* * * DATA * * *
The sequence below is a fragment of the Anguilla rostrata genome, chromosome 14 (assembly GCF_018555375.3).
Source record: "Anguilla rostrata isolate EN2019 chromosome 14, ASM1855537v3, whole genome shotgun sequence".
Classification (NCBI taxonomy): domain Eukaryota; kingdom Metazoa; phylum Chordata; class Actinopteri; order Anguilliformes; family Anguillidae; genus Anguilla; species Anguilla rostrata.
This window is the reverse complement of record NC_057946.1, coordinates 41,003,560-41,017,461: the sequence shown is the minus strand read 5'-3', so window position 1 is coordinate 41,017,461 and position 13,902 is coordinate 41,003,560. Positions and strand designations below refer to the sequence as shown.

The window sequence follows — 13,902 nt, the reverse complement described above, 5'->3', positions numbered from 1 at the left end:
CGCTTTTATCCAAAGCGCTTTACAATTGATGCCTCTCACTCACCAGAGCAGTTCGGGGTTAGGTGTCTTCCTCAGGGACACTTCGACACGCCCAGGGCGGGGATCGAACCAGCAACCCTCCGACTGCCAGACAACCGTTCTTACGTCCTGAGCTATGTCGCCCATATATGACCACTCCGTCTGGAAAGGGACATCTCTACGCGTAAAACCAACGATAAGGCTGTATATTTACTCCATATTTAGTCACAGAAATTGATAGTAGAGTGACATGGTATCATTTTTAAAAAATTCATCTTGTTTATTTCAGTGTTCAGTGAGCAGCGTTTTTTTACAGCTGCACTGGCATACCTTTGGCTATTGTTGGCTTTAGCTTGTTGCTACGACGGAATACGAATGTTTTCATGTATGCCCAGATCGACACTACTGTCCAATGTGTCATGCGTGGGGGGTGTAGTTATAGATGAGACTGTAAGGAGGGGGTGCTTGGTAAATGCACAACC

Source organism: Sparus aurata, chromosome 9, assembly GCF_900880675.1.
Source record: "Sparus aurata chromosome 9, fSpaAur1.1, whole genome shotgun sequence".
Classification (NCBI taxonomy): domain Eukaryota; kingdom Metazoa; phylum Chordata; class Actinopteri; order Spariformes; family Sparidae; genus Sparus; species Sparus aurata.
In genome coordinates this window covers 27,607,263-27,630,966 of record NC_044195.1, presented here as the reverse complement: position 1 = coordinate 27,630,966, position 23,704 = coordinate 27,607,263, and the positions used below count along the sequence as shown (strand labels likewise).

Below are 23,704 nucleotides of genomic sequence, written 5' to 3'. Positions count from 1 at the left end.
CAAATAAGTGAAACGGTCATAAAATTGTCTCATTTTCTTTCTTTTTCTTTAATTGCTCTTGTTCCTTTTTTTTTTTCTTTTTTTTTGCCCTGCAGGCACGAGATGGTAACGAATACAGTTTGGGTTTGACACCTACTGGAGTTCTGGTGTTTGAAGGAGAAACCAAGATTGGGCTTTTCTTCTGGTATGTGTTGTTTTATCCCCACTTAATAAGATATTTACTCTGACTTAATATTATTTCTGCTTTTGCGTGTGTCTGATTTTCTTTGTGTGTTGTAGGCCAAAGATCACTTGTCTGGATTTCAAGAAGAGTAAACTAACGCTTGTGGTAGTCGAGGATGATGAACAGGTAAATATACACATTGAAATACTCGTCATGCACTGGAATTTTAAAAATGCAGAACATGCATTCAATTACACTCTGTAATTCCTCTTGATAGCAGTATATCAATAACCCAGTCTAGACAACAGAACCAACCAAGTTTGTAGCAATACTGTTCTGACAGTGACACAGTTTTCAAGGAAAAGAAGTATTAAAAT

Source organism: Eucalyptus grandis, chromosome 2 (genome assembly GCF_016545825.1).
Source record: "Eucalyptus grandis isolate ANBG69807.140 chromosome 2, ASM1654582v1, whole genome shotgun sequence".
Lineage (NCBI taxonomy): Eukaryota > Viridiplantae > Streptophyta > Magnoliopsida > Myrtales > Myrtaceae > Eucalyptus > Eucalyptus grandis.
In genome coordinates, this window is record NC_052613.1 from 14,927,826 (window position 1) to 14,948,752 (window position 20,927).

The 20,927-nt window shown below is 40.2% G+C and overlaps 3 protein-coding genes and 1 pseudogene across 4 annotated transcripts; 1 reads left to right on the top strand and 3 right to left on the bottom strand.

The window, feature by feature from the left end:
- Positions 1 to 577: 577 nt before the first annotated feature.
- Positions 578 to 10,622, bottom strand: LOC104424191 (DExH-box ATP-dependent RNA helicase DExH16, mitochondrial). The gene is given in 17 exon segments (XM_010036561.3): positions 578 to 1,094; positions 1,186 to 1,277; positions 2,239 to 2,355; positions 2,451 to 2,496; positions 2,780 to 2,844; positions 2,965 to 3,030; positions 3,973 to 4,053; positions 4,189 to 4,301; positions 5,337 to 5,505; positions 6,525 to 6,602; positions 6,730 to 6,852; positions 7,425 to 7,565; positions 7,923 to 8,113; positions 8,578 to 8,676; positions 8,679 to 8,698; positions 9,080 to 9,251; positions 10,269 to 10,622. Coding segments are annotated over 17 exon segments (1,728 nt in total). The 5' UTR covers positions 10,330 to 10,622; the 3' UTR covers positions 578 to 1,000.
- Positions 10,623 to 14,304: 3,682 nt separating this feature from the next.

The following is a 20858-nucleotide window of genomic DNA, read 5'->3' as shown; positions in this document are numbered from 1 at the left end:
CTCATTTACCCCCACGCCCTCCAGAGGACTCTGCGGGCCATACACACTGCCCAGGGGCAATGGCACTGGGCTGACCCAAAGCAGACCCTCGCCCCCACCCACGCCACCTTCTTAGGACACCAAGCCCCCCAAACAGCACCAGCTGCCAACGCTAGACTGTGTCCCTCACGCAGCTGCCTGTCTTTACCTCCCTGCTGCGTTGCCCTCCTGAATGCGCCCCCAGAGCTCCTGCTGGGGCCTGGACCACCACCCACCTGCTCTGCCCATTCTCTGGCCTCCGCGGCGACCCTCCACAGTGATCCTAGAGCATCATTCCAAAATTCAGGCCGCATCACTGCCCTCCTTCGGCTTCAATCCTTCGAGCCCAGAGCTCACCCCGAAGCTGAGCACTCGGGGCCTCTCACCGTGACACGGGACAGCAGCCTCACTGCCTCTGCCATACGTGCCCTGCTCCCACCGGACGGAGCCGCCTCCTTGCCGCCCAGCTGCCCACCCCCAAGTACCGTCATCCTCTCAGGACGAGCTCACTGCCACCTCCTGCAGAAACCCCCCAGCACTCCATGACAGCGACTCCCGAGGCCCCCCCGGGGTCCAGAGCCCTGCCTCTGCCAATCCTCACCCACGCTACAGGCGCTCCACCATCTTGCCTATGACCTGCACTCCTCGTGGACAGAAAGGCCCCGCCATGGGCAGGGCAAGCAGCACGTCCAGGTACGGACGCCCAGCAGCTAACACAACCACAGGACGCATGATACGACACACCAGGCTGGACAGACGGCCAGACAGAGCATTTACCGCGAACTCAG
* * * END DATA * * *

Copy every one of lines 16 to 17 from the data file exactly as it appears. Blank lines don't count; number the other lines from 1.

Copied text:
In genome coordinates, this window is record NC_052613.1 from 14,927,826 (window position 1) to 14,948,752 (window position 20,927).

The 20,927-nt window shown below is 40.2% G+C and overlaps 3 protein-coding genes and 1 pseudogene across 4 annotated transcripts; 1 reads left to right on the top strand and 3 right to left on the bottom strand.